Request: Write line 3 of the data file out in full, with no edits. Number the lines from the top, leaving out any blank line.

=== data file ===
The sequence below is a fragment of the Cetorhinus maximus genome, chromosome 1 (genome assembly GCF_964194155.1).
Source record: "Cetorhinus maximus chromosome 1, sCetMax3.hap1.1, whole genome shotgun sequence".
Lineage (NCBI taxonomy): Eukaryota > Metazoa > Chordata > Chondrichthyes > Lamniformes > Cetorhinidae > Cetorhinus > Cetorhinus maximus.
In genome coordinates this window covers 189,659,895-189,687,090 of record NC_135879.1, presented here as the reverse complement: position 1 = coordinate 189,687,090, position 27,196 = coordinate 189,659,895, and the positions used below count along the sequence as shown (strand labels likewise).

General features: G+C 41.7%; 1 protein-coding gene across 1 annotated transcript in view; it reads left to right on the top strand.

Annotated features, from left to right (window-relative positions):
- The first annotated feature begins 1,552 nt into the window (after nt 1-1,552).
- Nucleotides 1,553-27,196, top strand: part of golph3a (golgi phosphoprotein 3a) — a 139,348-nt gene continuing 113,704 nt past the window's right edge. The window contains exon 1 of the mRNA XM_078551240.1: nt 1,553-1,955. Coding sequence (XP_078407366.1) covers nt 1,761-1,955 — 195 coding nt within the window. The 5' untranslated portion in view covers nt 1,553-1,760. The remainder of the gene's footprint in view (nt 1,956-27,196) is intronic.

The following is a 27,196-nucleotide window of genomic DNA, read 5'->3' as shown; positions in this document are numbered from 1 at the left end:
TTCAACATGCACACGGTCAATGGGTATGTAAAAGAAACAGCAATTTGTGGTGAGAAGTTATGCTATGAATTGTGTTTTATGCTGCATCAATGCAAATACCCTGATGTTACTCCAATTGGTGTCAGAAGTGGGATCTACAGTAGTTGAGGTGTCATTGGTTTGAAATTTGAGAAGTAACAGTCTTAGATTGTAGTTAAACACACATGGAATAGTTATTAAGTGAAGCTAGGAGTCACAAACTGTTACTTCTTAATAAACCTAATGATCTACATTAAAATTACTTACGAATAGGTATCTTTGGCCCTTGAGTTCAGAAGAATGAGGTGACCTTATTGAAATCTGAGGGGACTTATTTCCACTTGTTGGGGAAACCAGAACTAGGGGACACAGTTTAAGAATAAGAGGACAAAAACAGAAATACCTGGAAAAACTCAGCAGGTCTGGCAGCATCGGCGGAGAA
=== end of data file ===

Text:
Lineage (NCBI taxonomy): Eukaryota > Metazoa > Chordata > Chondrichthyes > Lamniformes > Cetorhinidae > Cetorhinus > Cetorhinus maximus.